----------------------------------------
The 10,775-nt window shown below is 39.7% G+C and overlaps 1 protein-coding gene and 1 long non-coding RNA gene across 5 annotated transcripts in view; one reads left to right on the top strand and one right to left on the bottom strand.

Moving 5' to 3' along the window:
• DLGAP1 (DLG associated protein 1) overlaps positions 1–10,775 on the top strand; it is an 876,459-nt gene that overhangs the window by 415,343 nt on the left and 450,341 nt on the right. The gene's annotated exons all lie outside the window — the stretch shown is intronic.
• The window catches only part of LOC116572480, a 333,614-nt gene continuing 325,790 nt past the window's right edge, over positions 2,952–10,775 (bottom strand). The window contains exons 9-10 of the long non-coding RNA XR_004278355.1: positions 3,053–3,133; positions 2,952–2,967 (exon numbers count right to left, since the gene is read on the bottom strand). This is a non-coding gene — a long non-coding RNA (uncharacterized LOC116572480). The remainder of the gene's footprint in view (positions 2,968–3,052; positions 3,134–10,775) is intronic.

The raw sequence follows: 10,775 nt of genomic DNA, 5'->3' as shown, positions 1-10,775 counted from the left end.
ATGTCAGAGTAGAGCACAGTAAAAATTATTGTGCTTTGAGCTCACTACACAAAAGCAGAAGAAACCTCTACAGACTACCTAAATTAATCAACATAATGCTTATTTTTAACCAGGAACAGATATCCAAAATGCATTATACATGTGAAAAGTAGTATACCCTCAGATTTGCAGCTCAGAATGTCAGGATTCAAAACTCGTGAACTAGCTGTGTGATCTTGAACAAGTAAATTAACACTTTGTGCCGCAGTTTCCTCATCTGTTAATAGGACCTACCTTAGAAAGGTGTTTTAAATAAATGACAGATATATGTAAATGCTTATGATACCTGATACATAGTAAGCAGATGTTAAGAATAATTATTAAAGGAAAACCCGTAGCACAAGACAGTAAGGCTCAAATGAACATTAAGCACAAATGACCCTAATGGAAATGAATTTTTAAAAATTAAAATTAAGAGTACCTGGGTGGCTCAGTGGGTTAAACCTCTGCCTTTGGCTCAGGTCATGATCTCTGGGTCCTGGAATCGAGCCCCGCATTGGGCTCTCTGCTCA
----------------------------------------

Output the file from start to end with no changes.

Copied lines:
The 10,775-nt window shown below is 39.7% G+C and overlaps 1 protein-coding gene and 1 long non-coding RNA gene across 5 annotated transcripts in view; one reads left to right on the top strand and one right to left on the bottom strand.

Moving 5' to 3' along the window:
• DLGAP1 (DLG associated protein 1) overlaps positions 1–10,775 on the top strand; it is an 876,459-nt gene that overhangs the window by 415,343 nt on the left and 450,341 nt on the right. The gene's annotated exons all lie outside the window — the stretch shown is intronic.
• The window catches only part of LOC116572480, a 333,614-nt gene continuing 325,790 nt past the window's right edge, over positions 2,952–10,775 (bottom strand). The window contains exons 9-10 of the long non-coding RNA XR_004278355.1: positions 3,053–3,133; positions 2,952–2,967 (exon numbers count right to left, since the gene is read on the bottom strand). This is a non-coding gene — a long non-coding RNA (uncharacterized LOC116572480). The remainder of the gene's footprint in view (positions 2,968–3,052; positions 3,134–10,775) is intronic.

The raw sequence follows: 10,775 nt of genomic DNA, 5'->3' as shown, positions 1-10,775 counted from the left end.
ATGTCAGAGTAGAGCACAGTAAAAATTATTGTGCTTTGAGCTCACTACACAAAAGCAGAAGAAACCTCTACAGACTACCTAAATTAATCAACATAATGCTTATTTTTAACCAGGAACAGATATCCAAAATGCATTATACATGTGAAAAGTAGTATACCCTCAGATTTGCAGCTCAGAATGTCAGGATTCAAAACTCGTGAACTAGCTGTGTGATCTTGAACAAGTAAATTAACACTTTGTGCCGCAGTTTCCTCATCTGTTAATAGGACCTACCTTAGAAAGGTGTTTTAAATAAATGACAGATATATGTAAATGCTTATGATACCTGATACATAGTAAGCAGATGTTAAGAATAATTATTAAAGGAAAACCCGTAGCACAAGACAGTAAGGCTCAAATGAACATTAAGCACAAATGACCCTAATGGAAATGAATTTTTAAAAATTAAAATTAAGAGTACCTGGGTGGCTCAGTGGGTTAAACCTCTGCCTTTGGCTCAGGTCATGATCTCTGGGTCCTGGAATCGAGCCCCGCATTGGGCTCTCTGCTCA